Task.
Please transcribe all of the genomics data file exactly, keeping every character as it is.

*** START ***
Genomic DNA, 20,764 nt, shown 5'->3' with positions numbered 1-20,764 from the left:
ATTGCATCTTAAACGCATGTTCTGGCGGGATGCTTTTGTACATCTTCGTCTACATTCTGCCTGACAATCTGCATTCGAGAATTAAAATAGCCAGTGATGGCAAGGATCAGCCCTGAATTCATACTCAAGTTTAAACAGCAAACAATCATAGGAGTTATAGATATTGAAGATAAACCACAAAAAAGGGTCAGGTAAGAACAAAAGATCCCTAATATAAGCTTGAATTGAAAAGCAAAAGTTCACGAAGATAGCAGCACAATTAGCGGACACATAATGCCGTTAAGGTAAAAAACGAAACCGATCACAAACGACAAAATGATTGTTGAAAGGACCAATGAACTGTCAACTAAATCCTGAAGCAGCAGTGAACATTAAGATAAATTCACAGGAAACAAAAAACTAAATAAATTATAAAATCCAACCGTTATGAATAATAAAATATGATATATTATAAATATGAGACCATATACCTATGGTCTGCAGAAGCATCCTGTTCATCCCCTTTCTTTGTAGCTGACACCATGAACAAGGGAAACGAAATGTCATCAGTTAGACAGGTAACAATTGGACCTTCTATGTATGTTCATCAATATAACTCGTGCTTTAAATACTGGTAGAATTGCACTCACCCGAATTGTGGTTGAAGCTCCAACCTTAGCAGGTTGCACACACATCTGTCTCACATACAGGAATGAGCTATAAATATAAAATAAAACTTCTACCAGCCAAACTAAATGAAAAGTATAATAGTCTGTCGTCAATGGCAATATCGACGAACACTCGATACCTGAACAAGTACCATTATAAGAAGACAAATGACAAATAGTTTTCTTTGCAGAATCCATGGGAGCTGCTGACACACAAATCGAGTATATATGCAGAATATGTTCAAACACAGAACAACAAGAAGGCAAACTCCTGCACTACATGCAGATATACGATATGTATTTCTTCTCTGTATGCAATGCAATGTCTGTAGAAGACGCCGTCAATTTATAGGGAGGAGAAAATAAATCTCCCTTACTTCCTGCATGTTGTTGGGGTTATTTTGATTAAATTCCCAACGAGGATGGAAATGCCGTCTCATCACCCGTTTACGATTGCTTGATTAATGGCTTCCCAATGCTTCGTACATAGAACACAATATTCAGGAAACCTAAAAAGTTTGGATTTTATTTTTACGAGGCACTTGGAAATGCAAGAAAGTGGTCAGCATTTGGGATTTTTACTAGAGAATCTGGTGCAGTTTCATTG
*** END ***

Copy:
Genomic DNA, 20,764 nt, shown 5'->3' with positions numbered 1-20,764 from the left:
ATTGCATCTTAAACGCATGTTCTGGCGGGATGCTTTTGTACATCTTCGTCTACATTCTGCCTGACAATCTGCATTCGAGAATTAAAATAGCCAGTGATGGCAAGGATCAGCCCTGAATTCATACTCAAGTTTAAACAGCAAACAATCATAGGAGTTATAGATATTGAAGATAAACCACAAAAAAGGGTCAGGTAAGAACAAAAGATCCCTAATATAAGCTTGAATTGAAAAGCAAAAGTTCACGAAGATAGCAGCACAATTAGCGGACACATAATGCCGTTAAGGTAAAAAACGAAACCGATCACAAACGACAAAATGATTGTTGAAAGGACCAATGAACTGTCAACTAAATCCTGAAGCAGCAGTGAACATTAAGATAAATTCACAGGAAACAAAAAACTAAATAAATTATAAAATCCAACCGTTATGAATAATAAAATATGATATATTATAAATATGAGACCATATACCTATGGTCTGCAGAAGCATCCTGTTCATCCCCTTTCTTTGTAGCTGACACCATGAACAAGGGAAACGAAATGTCATCAGTTAGACAGGTAACAATTGGACCTTCTATGTATGTTCATCAATATAACTCGTGCTTTAAATACTGGTAGAATTGCACTCACCCGAATTGTGGTTGAAGCTCCAACCTTAGCAGGTTGCACACACATCTGTCTCACATACAGGAATGAGCTATAAATATAAAATAAAACTTCTACCAGCCAAACTAAATGAAAAGTATAATAGTCTGTCGTCAATGGCAATATCGACGAACACTCGATACCTGAACAAGTACCATTATAAGAAGACAAATGACAAATAGTTTTCTTTGCAGAATCCATGGGAGCTGCTGACACACAAATCGAGTATATATGCAGAATATGTTCAAACACAGAACAACAAGAAGGCAAACTCCTGCACTACATGCAGATATACGATATGTATTTCTTCTCTGTATGCAATGCAATGTCTGTAGAAGACGCCGTCAATTTATAGGGAGGAGAAAATAAATCTCCCTTACTTCCTGCATGTTGTTGGGGTTATTTTGATTAAATTCCCAACGAGGATGGAAATGCCGTCTCATCACCCGTTTACGATTGCTTGATTAATGGCTTCCCAATGCTTCGTACATAGAACACAATATTCAGGAAACCTAAAAAGTTTGGATTTTATTTTTACGAGGCACTTGGAAATGCAAGAAAGTGGTCAGCATTTGGGATTTTTACTAGAGAATCTGGTGCAGTTTCATTG